“Lake Erie Murder & Mayhem” (111 pages, softcover) costs $ 21.99 from History Press. Wendy Koile is Director of Teaching and Learning and a part-time English teacher at Central Ohio Technical College in Newark. She is also the author of “Disasters of the Lake Erie Islands of Ohio” and “Legends and Lost Treasure of Northern Ohio”.
Cuyahoga County Public Library: Thi Bui, author of the illustrated memoir “The Best We Could Do”, talks about his family’s emigration from South Vietnam in the 1970s, during a Zoom event from 7 to 8 p.m. on Monday. From 7 pm to 8 pm Wednesday, Sarah Ramey discusses âA Woman’s Handbook for Her Mysterious Illness: A Memoir,â her account of years of suffering with symptoms that doctors suggested were psychological; Thursday from 7 pm to 8 pm, Jenna Blum talks about her memoir “Woodrow on the Beach: Life Lessons from a Wise Old Dog”. From 7 to 8 p.m. on Friday, novelist Wade Rouse, who uses the pseudonym Viola Shipman, talks “Secret of the Snow” with novelist Brenda Novak (“Summer on the Island”). Register at cuyahogalibrary.org.
Mac’s back: Novelist Lauren Groff, whose “Matrix” is nominated for the 2021 National Book Award, talks about her work at a Zoom event at 6 p.m. Tuesday. Go to macsbacks.com.
Cleveland Public Library: Diedre Mask, author of “The Address Book: What Street Addresses Reveal About Identity, Race, Wealth, and Power,” talks about what your address says about you, during a Zoom session from 3pm to 4pm Wednesday. Wednesday at 7 p.m. Heather Morris (“The Tattoo Artist of Auschwitz”) talks about her new novel “The Three Sisters”, about three teenagers who promise their father that they will always stay together, then are sent to Auschwitz- Birkenau. Register at cpl.org.
Medina County Public Library: Debbie Macomber, author of the bestselling Cedar Cove series and “Debbie Macomber’s Table” cookbook, appears in a Zoom event from 6:30 to 7:30 p.m. Wednesday. Register at medina.lib.oh.us.
Wayne County Public Library (220 W. Liberty St., Wooster): Wooster author Marcy Campbell, whose thoughtful reflection “Adrian Simcox has NO horse” in 2018 teaches a lesson in compassion, launches her storybook “Something Good Â», On the damage caused by hate speech, in two sessions from 4.30 p.m. to 5.30 p.m. and from 6.30 p.m. to 7.30 p.m. on Thursday. Register at wcpl.info.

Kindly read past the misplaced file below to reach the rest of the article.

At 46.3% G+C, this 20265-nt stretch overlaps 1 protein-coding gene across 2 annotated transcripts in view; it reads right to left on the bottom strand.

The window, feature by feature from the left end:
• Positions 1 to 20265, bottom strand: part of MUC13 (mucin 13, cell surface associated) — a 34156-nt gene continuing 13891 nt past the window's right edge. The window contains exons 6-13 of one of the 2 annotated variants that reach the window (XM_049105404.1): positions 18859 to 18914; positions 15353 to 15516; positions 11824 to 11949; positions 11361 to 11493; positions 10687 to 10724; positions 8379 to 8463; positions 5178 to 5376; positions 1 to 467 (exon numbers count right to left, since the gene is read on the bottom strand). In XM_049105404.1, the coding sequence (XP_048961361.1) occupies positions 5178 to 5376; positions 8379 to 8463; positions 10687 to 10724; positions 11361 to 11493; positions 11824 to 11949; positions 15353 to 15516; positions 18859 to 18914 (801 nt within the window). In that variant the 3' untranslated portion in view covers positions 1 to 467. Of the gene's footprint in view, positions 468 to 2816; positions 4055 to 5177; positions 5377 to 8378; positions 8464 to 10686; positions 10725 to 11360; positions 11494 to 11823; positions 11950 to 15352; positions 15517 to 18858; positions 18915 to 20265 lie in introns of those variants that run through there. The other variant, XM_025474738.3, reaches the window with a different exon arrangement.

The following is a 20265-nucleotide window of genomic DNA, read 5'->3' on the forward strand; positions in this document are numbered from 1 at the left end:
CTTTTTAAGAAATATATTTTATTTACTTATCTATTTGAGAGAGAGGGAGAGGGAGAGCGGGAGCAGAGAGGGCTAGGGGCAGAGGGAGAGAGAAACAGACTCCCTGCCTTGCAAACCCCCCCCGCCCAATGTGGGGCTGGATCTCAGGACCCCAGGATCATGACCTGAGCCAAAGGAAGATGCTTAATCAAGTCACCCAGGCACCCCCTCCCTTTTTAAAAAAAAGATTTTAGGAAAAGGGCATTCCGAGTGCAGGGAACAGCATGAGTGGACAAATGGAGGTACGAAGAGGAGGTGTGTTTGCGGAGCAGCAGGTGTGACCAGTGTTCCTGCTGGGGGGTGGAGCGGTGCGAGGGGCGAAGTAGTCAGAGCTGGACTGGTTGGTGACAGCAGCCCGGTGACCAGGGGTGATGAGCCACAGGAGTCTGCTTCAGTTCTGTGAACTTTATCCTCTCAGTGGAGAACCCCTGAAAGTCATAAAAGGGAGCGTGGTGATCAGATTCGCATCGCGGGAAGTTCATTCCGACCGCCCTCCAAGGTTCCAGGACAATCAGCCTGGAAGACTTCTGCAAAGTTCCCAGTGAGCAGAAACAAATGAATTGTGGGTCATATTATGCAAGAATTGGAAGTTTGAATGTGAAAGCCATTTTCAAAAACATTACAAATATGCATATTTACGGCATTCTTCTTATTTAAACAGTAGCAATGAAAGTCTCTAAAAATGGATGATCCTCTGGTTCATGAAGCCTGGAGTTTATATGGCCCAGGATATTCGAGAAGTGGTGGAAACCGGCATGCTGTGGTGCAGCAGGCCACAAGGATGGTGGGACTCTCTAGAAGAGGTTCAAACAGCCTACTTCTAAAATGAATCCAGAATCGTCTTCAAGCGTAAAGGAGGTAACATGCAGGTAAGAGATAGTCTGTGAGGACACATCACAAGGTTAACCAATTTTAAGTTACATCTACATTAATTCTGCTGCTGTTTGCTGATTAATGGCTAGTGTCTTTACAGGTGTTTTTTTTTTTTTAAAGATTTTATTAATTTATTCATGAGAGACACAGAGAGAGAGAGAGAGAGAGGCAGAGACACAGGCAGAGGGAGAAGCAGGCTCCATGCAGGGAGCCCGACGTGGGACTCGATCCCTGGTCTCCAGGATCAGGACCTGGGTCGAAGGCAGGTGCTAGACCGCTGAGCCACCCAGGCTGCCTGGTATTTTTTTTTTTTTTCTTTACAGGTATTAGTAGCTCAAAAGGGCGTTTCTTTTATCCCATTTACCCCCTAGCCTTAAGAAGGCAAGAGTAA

Stark County Public Library: Presented by the National First Ladies’ Library, journalist Elaine Weiss talks about “The Woman’s Hour: The Great Fight for the Vote” and “Fruits of Victory: The Woman’s Land Army in the Great War” in a Zoom session from 6.30am to 7.30pm Thursday. Register at starklibrary.org.
Dover Public Library (525 N. Walnut St.): Kent State University alumnus Jyotsna Sreenivasan signs “These Americans”, a collection of eight stories and a short story, from 6:30 to 7:30 p.m. Thursday. Register at doverlibrary.org.
Supper Club music box (2258 Professor Ave., Cleveland): The Cleveland Stories Dinner Parties series continues with Charles Cassady Jr., author of “Cleveland Ghosts” and William G. Krejci, author of “Ghosts and Legends of Northern Ohio,” Thursday at 7 p.m. . Dinner costs $ 20; the conference is free. Go to musicboxcle.com for more information.
Rock & Roll Hall of Fame (1100 Rock and Roll Blvd., Cleveland): 2021 Rock Hall Inductees The Go-Go’s follow an interview with SiriusXM host Lori Majewski and Hall Education Director Mandy Smith with a photo book signing by thresher Gina Schock “Made in Hollywood: All Access with Go-Go’s”, Friday noon. Outdoor event depending on weather. Free, but ticket required. Go to rockhall.com.
Email local book information and event notices at least two weeks in advance to BeaconBookTalk@gmail.com and firstname.lastname@example.org. Barbara McIntye tweets to @BarbaraMcI.